13+ Comprehension: Winchester College, Prose Practice Papers & In-Depth Guided Answers: Volume 2

Regular price £24.99
Sale price £24.99 Regular price £0.00
Tax included.
Product description

Are you seeking the perfect exam preparation material for Winchester College's 13+ entrance exams?

This essential resource includes four bespoke comprehension papers designed to mirror the school's unique exam style. Accompanied by model answers and thorough explanations, students will gain a comprehensive understanding of the skills necessary to excel in these critical assessments.

Accolade Press equips students with the tools and strategies required to secure top marks in the competitive environment of Winchester College's 13+ exams. Accolade Press ensures students have every tool at their disposal to emulate these point-scoring techniques and tactics.

  • Four comprehension papers crafted to reflect the distinctive style of Winchester College, ensuring thorough preparation for exams in 2023, 2024, and 2025.
  • A diverse range of extracts to ensure a range of skills are tested.
  • Comprehensive model answers provided for every question, frequently accompanied by alternative solutions to illustrate how students can achieve high marks through various approaches.
  • Detailed explanations accompany each model answer, not only clarifying how the responses fulfil examiners' expectations but also guiding students through complex concepts and vocabulary found in the answers.
  • Authored by a skilled tutor with an exceptional history of success in 13+ admissions.

Sample Extract:

Paper One

This passage takes place during the unveiling of a highly-anticipated portrait by the controversial artist, Victor Duval, whose latest artwork has sent shockwaves through high society.

* * *

The gallery was a seething, rustling, whispering hive of anticipation. Myriads of eyes were darting about, glancing from the glistening chandeliers to the illustrious faces that populated the marvelous affair. It was the unveiling of Victor Duval's latest masterpiece, a portrait that promised to redefine portraiture and spark a new era in the art world.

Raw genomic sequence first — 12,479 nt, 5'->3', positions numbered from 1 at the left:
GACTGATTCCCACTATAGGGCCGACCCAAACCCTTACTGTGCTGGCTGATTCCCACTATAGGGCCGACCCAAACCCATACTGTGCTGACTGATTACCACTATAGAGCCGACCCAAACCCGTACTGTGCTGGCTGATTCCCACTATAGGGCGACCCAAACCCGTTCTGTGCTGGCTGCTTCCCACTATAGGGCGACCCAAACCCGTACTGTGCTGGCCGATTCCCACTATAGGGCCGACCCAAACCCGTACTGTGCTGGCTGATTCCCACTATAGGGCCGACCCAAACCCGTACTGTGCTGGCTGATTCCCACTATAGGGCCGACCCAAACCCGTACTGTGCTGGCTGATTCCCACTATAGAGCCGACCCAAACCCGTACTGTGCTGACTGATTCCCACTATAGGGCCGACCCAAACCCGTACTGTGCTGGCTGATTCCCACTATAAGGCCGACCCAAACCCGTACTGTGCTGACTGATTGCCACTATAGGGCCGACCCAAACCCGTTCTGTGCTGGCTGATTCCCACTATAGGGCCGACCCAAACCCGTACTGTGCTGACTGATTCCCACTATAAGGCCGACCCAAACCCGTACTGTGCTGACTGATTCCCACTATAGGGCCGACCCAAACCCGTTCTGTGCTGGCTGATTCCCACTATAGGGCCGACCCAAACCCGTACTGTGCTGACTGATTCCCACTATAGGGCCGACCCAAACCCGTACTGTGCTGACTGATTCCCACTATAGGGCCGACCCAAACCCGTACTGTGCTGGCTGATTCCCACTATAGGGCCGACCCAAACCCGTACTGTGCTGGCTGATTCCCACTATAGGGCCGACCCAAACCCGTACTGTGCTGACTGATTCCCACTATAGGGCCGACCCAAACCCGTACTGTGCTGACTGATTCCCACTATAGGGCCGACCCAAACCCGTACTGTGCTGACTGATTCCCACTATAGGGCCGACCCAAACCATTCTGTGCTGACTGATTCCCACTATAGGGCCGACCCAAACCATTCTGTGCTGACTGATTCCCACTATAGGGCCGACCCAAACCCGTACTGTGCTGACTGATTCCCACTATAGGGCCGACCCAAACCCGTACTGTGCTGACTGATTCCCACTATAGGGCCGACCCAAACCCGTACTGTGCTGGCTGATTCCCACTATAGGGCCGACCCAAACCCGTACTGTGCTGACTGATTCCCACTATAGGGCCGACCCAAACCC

In the center of the hushed pantheon was the towering form of Victor Duval himself. His signature pose exuded half-veiled impudence, contrasting sharply with the refined elegance of the audience. His eyes, as they met those of his onlookers, seemed to hold a secret, daring jest. Whatever confidence was lacking in the others, Duval seemed to have appropriated it all for himself.

As the hour of the revelation drew near, one could feel the suspense hanging in the air, dense and palpable. It was almost as if the gallery were a lover's chamber, in which every breath held unspoken passion, unuttered desire. The tension was electrifying.

So, when Duval finally approached the veiled portrait, you could hear the collective intake of breath, forming a symphony of restrained excitement. The artist's hand moved toward the gossamer silk that teasingly hid the object of their collective desire.

The corner of his lips curled into a sardonic smile as he lifted the fabric. And there it was – the ardent form of Lady Anabella, the very embodiment of grace, charm and power in society. But Duval had chosen to paint her in an unflattering, distorted, and undeniably grotesque light. The artist had taken upon himself to create a caricature of Anabella's elegant countenance, and this was the result – a monstrous, almost inhuman visage that both entranced and repelled.

The uproar was immediate.

Genre boundaries, fiercely guarded, seen to have been violated with savage disregard for the feelings of a captive audience. Scandal! Pandemonium!Who dared paint the unspeakable, the grotesque? Whose hand could grasp the brush that stroked against the unwritten rules of decorum, that smudged the image of a high society lady?